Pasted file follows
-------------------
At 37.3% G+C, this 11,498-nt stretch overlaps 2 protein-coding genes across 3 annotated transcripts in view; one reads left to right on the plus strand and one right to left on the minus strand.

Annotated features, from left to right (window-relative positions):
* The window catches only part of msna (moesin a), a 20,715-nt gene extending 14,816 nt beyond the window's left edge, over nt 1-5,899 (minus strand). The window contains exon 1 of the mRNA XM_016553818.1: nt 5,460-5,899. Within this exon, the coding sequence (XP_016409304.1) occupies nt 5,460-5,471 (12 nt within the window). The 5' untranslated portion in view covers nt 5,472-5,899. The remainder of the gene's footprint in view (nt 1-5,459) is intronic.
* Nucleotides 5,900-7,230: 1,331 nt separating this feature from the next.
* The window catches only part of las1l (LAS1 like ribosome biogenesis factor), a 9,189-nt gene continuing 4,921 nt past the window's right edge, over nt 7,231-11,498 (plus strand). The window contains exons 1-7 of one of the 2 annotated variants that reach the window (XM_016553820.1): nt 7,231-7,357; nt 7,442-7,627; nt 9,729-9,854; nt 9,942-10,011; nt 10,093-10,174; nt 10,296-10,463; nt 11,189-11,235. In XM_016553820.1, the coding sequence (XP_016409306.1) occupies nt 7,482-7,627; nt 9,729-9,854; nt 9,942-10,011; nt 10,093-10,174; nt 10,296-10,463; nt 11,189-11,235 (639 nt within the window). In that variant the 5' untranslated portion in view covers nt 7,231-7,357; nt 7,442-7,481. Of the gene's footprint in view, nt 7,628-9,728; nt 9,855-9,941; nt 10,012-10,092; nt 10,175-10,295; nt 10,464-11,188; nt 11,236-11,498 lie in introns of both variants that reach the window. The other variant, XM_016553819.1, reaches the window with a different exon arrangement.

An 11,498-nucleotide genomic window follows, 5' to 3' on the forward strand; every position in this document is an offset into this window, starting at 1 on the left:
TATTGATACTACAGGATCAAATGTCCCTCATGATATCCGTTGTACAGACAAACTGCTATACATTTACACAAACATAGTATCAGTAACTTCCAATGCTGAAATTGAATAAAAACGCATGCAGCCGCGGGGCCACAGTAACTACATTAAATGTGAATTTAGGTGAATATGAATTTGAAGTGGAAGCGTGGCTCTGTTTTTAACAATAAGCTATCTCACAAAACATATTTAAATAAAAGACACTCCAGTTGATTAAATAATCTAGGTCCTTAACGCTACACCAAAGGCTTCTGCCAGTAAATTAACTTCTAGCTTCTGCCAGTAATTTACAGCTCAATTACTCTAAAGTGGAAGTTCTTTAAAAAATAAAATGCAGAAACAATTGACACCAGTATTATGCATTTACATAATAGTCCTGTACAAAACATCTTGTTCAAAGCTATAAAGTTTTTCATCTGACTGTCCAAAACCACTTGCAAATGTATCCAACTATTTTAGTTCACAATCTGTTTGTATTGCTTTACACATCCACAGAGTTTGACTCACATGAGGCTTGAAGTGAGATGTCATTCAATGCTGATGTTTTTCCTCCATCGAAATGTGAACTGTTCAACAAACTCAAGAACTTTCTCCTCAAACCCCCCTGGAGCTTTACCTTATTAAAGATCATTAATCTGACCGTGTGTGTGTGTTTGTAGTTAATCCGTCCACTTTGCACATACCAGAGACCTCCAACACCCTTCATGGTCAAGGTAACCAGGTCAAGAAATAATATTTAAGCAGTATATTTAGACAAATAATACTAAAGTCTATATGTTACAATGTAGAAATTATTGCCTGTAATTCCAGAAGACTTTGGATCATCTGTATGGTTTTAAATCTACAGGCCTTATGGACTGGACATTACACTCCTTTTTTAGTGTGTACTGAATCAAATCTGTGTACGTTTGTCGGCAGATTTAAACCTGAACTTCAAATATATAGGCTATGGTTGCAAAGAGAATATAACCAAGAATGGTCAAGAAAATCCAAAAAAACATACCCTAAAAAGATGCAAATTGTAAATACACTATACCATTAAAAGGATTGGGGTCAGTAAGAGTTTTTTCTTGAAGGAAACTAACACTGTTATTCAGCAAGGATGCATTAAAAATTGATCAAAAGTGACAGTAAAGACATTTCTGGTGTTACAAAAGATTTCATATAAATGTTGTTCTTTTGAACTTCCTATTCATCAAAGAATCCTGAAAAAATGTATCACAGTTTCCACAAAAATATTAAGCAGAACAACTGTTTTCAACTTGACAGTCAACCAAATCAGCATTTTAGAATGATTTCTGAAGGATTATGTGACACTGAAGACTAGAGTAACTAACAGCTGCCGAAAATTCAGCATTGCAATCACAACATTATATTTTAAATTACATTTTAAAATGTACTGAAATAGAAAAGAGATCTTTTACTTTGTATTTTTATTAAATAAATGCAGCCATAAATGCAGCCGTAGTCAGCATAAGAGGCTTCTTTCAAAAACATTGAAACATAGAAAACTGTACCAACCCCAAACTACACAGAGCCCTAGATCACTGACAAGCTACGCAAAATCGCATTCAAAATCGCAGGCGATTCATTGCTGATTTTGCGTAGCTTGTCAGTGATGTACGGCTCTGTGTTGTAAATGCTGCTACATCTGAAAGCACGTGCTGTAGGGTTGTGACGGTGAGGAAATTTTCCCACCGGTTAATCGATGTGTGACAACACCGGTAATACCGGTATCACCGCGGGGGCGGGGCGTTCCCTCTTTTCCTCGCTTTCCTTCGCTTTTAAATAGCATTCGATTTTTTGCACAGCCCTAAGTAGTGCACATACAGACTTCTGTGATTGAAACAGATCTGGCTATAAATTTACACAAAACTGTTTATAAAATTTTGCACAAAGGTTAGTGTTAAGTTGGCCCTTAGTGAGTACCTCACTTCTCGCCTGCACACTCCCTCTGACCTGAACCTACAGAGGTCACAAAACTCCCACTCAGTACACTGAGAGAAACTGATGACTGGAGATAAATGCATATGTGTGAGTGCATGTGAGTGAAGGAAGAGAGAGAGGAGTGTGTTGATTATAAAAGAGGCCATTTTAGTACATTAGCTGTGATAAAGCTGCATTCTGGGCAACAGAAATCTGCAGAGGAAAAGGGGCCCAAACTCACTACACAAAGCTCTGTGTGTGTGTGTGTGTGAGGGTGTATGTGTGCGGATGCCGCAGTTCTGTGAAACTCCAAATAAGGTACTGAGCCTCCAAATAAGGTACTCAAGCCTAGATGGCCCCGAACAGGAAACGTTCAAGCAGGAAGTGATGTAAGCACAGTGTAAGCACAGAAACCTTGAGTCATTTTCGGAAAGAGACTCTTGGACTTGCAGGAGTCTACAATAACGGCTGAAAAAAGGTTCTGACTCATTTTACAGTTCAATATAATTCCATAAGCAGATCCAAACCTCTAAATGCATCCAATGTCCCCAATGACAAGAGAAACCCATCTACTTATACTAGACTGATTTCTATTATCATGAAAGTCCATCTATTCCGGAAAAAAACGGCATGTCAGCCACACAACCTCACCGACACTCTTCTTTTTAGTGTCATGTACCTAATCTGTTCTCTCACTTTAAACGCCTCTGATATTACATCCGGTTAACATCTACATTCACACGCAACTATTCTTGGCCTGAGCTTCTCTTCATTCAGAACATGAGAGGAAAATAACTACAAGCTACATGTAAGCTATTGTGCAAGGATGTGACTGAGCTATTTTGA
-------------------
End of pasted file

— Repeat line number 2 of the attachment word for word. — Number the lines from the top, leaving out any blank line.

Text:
Annotated features, from left to right (window-relative positions):